I know many of you will disagree mostly because these changes affects you but in my view an airline shall reward their best customers the most. In other words those who spend the most not who flies the most on discounted tickets.

    I’m thinking about switching from BA to UA purely because of their revenue based loyalty program. I earn around 25-30k miles per trip with BA (paid first) while I could earn 75k miles with United. United miles worth a bit less for sure but not this much.

    Personally I hope more and more airlines will switch to the revenue based model to reward those the most who spend the most.

  7. A good reason that they would not link the credit card and revenue requirement is because the Aeroplan program (and thus credit cards) is not run by Air Canada.

  8. DL has the loosest revenue requirements as their credit card spend waiver applies to Diamond Medallion and some ancillary fees count. UA stops at Patinum for PQD waiver and since AC has no credit card waiver and higher spend for Super Elite, they take the bottom of the barrel.

    A pox on all their FF program executive’s 🙂

  9. @Aquarius: The reason airlines “reward an average travel so highly based on the number of trip s/he takes” is that it paid off for them. The airlines need the economy revenue very much and a growing segment of economy fliers are aspirational status-seekers and points collectors. The purpose of Altitude isn’t to “reward”, it’s to attract. Making top-tier unattainable might not be a winning strategy, because it won’t make you (paid F traveller) more loyal. It’ll thin out the ranks, which cuts costs and makes high-end resources less crowded, which increases comfort and exclusivity. But there’s a downside: If I can’t possibly reach the top tier in AC, I might take my CAD$17,874/yr spending to American or Delta.

    You’ll be pleased because your upgrades will clear more and cabins and lounges will be emptier, but will AC win in this scenario? I’m sceptical. I think they’ve overreached with the $20,000 and that their greed motive has been instrumental in this bad decision. They’ve underestimated their downside in this tactic.

  10. As noted, since credit cards are affiliated with Aeroplan which is a separate company, there will be no credit card waiver since AC sees none of that money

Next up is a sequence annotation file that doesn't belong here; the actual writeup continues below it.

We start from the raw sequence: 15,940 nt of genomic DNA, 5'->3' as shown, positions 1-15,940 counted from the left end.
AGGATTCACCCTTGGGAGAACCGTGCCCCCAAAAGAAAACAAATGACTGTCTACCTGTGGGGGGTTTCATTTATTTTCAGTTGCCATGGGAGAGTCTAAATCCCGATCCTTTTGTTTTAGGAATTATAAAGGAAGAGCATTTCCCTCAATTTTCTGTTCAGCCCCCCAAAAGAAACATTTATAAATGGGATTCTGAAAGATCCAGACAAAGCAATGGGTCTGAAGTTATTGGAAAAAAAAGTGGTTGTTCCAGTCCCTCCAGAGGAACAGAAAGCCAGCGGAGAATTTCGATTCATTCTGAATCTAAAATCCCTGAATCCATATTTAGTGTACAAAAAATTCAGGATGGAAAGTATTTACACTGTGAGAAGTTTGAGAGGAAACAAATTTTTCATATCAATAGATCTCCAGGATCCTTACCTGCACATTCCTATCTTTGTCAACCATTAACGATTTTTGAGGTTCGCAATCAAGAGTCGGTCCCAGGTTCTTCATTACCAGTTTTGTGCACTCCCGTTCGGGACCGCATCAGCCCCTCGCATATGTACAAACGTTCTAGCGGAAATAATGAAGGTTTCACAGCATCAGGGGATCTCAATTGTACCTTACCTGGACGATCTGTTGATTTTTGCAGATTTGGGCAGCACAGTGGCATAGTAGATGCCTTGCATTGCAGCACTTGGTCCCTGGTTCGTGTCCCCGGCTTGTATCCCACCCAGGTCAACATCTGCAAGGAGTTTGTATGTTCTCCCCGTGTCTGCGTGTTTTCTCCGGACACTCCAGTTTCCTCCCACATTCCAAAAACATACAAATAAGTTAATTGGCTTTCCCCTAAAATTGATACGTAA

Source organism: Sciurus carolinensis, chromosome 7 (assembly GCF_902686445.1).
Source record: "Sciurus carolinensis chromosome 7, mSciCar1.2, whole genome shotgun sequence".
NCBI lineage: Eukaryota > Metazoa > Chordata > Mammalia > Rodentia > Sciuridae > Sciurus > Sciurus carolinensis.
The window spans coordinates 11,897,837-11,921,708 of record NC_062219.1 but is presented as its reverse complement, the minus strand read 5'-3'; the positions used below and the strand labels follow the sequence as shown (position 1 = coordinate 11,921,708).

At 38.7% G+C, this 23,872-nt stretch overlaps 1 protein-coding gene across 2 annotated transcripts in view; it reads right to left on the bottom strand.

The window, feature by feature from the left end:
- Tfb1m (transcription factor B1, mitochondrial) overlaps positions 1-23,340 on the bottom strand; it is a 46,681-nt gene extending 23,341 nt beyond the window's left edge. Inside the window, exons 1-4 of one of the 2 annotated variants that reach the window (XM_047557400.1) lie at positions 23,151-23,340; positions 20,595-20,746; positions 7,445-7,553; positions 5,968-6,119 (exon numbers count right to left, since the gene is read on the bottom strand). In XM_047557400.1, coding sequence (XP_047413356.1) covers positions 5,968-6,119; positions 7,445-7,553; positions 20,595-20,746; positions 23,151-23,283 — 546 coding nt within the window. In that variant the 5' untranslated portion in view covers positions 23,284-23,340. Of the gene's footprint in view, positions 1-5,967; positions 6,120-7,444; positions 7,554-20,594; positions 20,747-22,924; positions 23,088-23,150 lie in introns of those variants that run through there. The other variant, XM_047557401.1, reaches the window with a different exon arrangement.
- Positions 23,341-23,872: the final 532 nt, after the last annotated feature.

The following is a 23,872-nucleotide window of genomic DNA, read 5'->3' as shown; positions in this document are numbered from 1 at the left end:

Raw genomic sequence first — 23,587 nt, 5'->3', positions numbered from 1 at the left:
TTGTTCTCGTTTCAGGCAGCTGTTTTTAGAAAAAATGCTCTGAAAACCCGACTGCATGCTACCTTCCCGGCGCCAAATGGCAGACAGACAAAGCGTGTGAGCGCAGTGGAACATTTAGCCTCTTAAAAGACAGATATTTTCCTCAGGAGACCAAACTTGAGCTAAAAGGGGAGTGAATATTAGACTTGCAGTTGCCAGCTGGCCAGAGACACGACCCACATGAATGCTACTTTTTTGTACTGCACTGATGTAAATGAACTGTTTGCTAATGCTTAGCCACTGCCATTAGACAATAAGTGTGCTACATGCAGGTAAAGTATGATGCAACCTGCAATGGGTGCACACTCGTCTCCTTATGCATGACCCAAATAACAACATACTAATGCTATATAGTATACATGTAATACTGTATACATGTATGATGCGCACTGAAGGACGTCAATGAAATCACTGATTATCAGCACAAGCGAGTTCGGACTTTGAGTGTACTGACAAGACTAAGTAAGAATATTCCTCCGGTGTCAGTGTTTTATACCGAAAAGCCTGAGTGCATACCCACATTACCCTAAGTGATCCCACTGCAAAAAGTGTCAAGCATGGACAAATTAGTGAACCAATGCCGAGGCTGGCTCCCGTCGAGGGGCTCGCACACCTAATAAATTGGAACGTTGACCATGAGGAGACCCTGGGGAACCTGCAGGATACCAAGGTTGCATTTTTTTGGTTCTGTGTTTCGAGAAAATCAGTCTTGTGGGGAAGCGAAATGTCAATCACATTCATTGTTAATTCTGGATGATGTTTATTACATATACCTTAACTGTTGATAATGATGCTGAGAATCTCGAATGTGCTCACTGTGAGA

11. As wpj pointed out, they are eliminating the minimum AC Flights requirements, but here is their definition of Altitude Qualifying Dollars:

    You will earn Altitude Qualifying Dollars (AQD) for the base fare and carrier-imposed surcharges (Y, YQ and YR) on eligible flights flown, including:
    • Flights operated by Air Canada, Air Canada Express and Air Canada rougeTM. This includes codeshare flights marketed by another airline and operated by Air Canada.

    •Codeshare flights marketed by Air Canada and operated by Star AllianceTM partner airlines ticketed on Air Canada ticket stock (ticket numbers beginning with “014”).

  12. Thank you Air Canada.

    Lucky, you should realize that $20 000 is not really that much spend, the target super elite 100K is a business traveler of which they are generating profit from. Specifically business travellers who fly paid business class. Unlike travers like yourself who although they fly hundreds of thousands of miles a year, spending very little money on their tickets (AA’s Beijing mistake fare) and cheep economy tickets whining when they don’t get an upgrade. I believe that this was a great move by Air Canada and would love to see other airlines utilize this platform so that airlines don’t lose money awarding these perks. If airlines don’t do this they will continue to limit perks for elite members.

    Just my 2 cents.


  13. AC’s trying to cultivate an image of relative exclusivity where only those who’ve paid for the front cabin sit in the front cabin. And that its top-most elite tier caters to the cream of that crop. Research has likely shown that the senior exec class doesn’t like to travel with lesser sorts, and AC had watered its elite program to let too many 99%ers into the SE ranks. Time to prune the top of the tree. After all, aside from a very few individuals who pay their own way, those paying the full tab to fly up front come from corporate ranks, and have their tickets paid for by their employer (or client). They like to see their fellow Albany or Granite Club members in the seat next to them, not the guy (or gal) who’s club is the Y.

    AC’s 75KElite tier will be the top tier for the 99%ers and I suspect the 50KElite tier will slim down as more TANGO fliers end up as 35KElites instead of the higher STARGold tier. However, the 50KElite tier will continue to grow, albeit slightly more slowly, but as more AC fliers in their 60s start earning Lifetime MM status from 30+ years of flying AC for business, but never quite cracking the upper tier ranks. Averaging 35K EQMs over those 30+ years will see a mounting number of these folks so it will be interesting to see how AC modifies the benefits of this tier, and its Lifetime MM program to shave costs.